1. In situ carcinoma per definition is a proliferative malignant neoplastic process confined within a preexisting compartment or structure. For example, SCC in situ of the skin is confined within the epidermis or in ductal carcinoma in situ of the breast, the tumor cells proliferate in a preexisting breast duct. In this case, the tumor just sits in the dermis so it's difficult to visualize what the preexisting structure is. Of course it doesn't matter so much if the lesion is completely excised (unless it recurs with a nodal or pulmonary metastasis, then it becomes problematic).

 

2. I never heard about using elastic stain to show invasion but conceptually it makes completely sense in the majority of the cases where the invasive pattern is infiltrative. But we all know that some tumors invade in a pushing manner. In such tumors, what is your experience with elastic stain?

 

Anh 

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Dr. Richard Carr

Posted

Thanks Anh for you very considered thoughts.

We have to be very very careful with this concept. I have seen cases of thick bowenoid lesions with NEARLY pushing only pattern but clear focal evidence of elastic & collagen entrapment that also had extensive lymphovascular invasion and another similar case on punch biopsy reported as Bowen's that had subtle pushing invasion with entrapment (EVG) on review of a recurrent lesion with extensive invasion & lymphovascular invasion in a recurrence nine months later. The patient had been under-treated. So in my experience I'd have a low threshold for doing an EVG on Bowenoid lesions with deep pushing extensions or any blurred margins and report any lesions in which there is elastic and collagen entrapment as favouring poorly differentiated invasive carcinoma with appropriate management & follow-up (I think I illustrate this in my Lisbon & RCPath lectures). As you know I believe many more well differentiated follicular SCC with COMPLETELY CIRCUMSCRIPT borders, supported by complete absence of elastic & collagen entrapment are IN SITU FOR PRACTICAL PURPOSES. So I think I agree with your caution about the above concepts nevertheless I do think IN SITU FOR PRACTICAL PURPOSES is under-recognised in SCC, particularly the follicular variant, and adnexal carcinomas too. On the other had one can both under-recognise or over-recognise invasion in the setting of thick bowenoid lesions and I'm finding EVG a very useful adjunct to the H&E assessment. Another helpful clue is the preservation of small reactive p53 stained cells in the peripheral lining of Bowenoid (non-invasive) compared with loss of these reactive cells in pushing invasive lesions (pseudo-in situ). The latter is helped when the lesion is p53 null - not uncommon in frank bowen's). My audit database of EVG, Ki67, p16, p53 has 433 cases (as of yesterday) and we're still learning but this panel will become the new paradigm in challenging cutaneous epithelial neoplasms. Warm regards Richard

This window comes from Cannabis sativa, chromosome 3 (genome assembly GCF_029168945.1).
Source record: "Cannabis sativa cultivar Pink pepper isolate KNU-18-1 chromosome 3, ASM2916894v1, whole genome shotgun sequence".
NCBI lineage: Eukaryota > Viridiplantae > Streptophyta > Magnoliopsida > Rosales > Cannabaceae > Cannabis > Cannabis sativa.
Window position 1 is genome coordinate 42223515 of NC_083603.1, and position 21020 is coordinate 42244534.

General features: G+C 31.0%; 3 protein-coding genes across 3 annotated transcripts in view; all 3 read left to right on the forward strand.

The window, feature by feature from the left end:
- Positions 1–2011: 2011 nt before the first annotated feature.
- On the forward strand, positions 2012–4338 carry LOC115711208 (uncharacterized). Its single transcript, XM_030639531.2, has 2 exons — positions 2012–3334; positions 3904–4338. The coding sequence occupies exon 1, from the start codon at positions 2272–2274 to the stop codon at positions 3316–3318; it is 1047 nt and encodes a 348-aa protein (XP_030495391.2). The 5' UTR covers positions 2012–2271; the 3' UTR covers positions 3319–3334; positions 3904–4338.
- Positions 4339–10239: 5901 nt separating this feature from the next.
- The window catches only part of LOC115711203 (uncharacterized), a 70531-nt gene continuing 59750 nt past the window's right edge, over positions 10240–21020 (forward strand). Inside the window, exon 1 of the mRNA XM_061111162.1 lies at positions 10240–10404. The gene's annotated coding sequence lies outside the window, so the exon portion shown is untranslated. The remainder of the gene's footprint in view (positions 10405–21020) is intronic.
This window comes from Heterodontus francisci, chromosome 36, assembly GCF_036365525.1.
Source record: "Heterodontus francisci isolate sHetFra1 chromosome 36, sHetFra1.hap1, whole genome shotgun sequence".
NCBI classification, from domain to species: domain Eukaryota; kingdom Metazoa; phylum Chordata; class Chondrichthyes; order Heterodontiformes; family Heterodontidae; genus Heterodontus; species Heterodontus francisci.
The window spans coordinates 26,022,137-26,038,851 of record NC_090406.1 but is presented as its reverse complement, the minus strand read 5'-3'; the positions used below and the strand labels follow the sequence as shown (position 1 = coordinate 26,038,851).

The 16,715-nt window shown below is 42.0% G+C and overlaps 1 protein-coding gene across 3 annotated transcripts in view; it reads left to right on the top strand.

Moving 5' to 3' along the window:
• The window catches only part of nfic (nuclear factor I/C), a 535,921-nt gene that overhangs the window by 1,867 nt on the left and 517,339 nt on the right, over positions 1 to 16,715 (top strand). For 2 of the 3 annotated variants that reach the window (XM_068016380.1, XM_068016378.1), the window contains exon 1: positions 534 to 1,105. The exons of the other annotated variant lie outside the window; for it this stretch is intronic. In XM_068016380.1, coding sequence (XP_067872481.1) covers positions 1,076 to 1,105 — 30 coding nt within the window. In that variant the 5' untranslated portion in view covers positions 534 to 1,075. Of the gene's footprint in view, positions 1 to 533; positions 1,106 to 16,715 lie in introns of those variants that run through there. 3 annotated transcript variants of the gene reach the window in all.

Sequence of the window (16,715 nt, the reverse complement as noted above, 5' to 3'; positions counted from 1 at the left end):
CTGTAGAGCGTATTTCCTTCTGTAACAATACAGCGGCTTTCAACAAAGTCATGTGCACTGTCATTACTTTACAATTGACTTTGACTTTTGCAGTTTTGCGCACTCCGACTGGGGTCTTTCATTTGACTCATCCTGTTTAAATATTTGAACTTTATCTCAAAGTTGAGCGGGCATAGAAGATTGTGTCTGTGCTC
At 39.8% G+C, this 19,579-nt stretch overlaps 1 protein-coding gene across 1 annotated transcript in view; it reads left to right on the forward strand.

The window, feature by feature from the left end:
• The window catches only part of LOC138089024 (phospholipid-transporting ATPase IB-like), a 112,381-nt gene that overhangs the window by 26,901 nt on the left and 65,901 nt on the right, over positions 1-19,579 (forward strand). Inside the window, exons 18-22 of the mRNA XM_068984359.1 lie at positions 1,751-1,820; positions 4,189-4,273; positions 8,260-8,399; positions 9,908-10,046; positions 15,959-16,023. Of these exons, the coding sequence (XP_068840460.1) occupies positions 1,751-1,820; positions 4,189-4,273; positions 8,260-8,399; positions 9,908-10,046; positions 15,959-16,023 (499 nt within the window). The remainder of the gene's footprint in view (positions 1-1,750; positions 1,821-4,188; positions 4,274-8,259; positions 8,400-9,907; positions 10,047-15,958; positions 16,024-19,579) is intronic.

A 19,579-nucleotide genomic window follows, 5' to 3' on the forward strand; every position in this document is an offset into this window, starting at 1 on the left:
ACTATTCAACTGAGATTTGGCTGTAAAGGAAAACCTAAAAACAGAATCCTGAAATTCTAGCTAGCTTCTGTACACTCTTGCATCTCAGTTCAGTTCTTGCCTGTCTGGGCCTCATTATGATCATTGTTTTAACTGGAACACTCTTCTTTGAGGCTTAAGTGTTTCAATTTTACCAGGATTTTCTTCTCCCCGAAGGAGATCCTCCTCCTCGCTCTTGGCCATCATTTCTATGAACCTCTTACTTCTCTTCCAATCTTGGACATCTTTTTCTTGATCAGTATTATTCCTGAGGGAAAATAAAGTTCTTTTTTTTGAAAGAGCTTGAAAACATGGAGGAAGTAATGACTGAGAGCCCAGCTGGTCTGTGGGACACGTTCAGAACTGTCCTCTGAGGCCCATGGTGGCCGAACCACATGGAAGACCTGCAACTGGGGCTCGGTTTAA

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Great. Thanks for the comments.

I will try elastic stain in difficult keratinocytic lesions to learn how it works.